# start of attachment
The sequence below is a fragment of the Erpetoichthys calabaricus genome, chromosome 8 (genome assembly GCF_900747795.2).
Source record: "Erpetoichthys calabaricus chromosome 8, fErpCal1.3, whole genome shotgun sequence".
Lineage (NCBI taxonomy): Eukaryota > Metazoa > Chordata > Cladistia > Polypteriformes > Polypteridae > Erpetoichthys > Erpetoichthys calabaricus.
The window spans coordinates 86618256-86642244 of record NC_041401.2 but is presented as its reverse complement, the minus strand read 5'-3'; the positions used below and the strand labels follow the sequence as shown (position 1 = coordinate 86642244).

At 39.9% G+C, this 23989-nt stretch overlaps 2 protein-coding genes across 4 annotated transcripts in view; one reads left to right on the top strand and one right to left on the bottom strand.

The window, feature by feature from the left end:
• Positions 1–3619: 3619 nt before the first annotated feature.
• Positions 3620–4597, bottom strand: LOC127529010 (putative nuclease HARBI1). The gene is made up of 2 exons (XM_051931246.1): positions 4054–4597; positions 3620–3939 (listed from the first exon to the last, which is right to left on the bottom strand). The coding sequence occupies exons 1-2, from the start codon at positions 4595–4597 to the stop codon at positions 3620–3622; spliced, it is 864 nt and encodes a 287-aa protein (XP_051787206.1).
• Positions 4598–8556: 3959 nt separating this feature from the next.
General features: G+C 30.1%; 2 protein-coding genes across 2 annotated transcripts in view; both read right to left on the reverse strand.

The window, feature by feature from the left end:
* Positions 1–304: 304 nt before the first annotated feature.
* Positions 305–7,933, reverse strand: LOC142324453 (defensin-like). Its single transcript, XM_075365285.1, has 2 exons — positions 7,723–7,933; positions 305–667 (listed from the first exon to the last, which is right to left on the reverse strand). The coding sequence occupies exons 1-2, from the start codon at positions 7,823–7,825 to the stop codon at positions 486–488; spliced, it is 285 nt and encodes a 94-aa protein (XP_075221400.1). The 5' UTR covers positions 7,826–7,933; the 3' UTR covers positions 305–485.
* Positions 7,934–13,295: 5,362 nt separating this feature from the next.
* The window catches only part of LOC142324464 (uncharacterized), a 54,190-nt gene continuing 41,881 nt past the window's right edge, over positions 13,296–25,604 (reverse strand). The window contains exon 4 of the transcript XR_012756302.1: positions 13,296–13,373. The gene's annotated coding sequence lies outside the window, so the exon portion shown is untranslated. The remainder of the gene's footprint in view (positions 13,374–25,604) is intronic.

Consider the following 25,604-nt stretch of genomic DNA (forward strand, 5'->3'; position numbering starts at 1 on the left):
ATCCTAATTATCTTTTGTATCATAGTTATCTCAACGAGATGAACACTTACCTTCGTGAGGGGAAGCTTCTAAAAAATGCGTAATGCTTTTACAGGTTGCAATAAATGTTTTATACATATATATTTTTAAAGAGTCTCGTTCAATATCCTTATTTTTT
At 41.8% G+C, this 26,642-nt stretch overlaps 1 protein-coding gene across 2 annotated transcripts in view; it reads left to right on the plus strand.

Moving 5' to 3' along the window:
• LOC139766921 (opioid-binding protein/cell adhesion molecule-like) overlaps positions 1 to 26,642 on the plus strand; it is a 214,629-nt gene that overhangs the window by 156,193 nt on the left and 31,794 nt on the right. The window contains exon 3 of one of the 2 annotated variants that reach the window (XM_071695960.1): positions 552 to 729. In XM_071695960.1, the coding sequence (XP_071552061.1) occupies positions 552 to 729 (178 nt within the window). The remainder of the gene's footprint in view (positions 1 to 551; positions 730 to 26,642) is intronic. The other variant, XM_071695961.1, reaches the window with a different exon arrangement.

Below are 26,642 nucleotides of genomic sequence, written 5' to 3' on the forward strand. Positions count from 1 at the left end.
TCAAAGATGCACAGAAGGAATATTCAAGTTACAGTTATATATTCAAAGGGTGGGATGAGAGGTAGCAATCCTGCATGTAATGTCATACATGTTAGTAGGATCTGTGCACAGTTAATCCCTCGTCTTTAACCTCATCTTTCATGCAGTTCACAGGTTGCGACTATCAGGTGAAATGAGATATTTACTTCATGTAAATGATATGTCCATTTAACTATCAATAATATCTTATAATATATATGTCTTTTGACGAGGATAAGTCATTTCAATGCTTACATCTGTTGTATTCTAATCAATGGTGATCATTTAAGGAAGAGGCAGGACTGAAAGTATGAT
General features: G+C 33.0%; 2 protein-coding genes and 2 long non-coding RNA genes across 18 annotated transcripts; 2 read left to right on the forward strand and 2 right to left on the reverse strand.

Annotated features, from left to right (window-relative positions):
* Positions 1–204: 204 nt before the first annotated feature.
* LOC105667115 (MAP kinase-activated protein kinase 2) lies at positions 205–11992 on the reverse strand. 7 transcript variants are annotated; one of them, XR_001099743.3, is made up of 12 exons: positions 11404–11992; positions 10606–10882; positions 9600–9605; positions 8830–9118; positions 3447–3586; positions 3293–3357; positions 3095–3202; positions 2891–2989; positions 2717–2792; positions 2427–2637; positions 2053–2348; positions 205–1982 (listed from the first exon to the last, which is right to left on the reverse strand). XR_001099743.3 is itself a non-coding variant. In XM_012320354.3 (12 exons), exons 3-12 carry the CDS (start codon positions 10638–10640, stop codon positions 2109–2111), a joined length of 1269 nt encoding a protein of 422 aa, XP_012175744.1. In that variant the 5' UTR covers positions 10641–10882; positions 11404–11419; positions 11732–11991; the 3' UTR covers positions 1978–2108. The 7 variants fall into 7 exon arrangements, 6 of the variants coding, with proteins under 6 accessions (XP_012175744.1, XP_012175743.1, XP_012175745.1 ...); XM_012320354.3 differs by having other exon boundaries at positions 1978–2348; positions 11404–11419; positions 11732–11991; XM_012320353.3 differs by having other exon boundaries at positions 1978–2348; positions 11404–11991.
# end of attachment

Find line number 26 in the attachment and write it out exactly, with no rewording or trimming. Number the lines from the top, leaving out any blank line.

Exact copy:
* LOC105667115 (MAP kinase-activated protein kinase 2) lies at positions 205–11992 on the reverse strand. 7 transcript variants are annotated; one of them, XR_001099743.3, is made up of 12 exons: positions 11404–11992; positions 10606–10882; positions 9600–9605; positions 8830–9118; positions 3447–3586; positions 3293–3357; positions 3095–3202; positions 2891–2989; positions 2717–2792; positions 2427–2637; positions 2053–2348; positions 205–1982 (listed from the first exon to the last, which is right to left on the reverse strand). XR_001099743.3 is itself a non-coding variant. In XM_012320354.3 (12 exons), exons 3-12 carry the CDS (start codon positions 10638–10640, stop codon positions 2109–2111), a joined length of 1269 nt encoding a protein of 422 aa, XP_012175744.1. In that variant the 5' UTR covers positions 10641–10882; positions 11404–11419; positions 11732–11991; the 3' UTR covers positions 1978–2108. The 7 variants fall into 7 exon arrangements, 6 of the variants coding, with proteins under 6 accessions (XP_012175744.1, XP_012175743.1, XP_012175745.1 ...); XM_012320354.3 differs by having other exon boundaries at positions 1978–2348; positions 11404–11419; positions 11732–11991; XM_012320353.3 differs by having other exon boundaries at positions 1978–2348; positions 11404–11991.